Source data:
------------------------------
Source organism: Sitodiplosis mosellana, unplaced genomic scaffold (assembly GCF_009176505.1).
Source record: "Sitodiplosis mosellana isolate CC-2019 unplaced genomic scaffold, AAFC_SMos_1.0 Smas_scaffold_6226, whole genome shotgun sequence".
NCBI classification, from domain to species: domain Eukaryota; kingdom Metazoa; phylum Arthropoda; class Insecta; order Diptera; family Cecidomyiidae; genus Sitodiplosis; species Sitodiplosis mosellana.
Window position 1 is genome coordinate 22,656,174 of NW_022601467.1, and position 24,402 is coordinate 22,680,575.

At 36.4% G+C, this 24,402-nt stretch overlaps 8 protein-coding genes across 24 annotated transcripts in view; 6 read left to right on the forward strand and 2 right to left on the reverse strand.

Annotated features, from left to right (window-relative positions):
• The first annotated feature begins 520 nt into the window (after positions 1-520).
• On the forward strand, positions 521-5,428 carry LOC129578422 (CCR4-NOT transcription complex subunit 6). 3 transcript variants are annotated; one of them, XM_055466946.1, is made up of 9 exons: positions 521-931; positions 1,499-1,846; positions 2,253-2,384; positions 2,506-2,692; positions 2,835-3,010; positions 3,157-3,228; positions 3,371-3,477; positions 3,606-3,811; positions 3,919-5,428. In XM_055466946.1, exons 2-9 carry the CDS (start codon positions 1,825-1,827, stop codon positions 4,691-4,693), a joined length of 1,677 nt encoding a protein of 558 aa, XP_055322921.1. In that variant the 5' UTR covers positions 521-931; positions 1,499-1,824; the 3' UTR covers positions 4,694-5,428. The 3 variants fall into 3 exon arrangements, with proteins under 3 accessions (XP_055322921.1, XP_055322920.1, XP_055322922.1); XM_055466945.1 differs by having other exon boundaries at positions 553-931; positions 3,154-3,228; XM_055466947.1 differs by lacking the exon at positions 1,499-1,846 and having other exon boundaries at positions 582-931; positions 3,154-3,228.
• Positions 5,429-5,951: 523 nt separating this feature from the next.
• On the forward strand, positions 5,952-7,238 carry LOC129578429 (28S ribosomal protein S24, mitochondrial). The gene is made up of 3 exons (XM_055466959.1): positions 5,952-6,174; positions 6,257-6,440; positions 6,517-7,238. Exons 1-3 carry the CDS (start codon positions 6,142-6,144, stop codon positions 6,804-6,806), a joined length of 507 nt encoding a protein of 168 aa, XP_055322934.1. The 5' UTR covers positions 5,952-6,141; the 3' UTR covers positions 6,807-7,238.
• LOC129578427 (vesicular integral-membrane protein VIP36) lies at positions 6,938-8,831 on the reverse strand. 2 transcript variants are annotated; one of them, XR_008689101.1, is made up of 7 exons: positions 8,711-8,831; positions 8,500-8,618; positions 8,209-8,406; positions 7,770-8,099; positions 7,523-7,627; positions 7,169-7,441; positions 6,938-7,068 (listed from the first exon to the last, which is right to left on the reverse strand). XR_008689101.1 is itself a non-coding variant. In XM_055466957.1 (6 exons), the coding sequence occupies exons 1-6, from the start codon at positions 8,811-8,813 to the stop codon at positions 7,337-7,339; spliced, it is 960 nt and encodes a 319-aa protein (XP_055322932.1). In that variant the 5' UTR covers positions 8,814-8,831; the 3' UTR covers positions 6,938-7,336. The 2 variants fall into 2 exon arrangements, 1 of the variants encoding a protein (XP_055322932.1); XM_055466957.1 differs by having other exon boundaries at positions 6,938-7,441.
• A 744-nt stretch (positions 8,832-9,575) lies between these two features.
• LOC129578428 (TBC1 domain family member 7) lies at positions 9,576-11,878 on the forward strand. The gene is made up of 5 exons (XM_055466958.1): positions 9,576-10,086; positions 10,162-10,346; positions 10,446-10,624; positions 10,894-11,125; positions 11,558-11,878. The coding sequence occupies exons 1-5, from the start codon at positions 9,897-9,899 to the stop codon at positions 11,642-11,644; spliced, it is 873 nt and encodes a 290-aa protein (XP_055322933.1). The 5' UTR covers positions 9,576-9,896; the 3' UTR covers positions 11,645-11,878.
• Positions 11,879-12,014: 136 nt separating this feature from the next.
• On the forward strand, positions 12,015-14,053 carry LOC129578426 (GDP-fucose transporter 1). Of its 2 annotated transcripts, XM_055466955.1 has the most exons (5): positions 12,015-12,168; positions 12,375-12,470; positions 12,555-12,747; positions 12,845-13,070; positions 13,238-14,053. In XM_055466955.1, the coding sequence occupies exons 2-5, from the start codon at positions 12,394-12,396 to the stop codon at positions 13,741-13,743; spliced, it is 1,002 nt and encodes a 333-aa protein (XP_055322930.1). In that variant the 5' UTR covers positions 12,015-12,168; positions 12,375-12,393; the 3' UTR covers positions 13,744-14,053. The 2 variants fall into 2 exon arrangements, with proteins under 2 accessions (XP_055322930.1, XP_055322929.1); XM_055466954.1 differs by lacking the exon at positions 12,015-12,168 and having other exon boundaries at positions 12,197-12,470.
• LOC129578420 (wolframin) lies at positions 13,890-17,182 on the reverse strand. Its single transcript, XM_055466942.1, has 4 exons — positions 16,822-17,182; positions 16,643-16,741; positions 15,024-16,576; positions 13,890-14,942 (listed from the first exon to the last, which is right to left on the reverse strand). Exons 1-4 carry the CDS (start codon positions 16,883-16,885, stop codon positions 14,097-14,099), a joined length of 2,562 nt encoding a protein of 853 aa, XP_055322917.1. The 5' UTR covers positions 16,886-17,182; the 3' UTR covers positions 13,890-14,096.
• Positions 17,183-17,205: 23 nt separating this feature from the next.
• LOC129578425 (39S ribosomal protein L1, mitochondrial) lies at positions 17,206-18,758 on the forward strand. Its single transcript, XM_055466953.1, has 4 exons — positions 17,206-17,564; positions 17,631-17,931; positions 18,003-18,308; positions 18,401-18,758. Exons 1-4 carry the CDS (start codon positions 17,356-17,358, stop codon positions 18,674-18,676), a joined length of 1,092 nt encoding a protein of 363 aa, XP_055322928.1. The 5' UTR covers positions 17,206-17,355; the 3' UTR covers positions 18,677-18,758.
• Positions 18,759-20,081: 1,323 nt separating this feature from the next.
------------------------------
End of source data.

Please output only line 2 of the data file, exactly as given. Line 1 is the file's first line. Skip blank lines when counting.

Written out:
Source record: "Sitodiplosis mosellana isolate CC-2019 unplaced genomic scaffold, AAFC_SMos_1.0 Smas_scaffold_6226, whole genome shotgun sequence".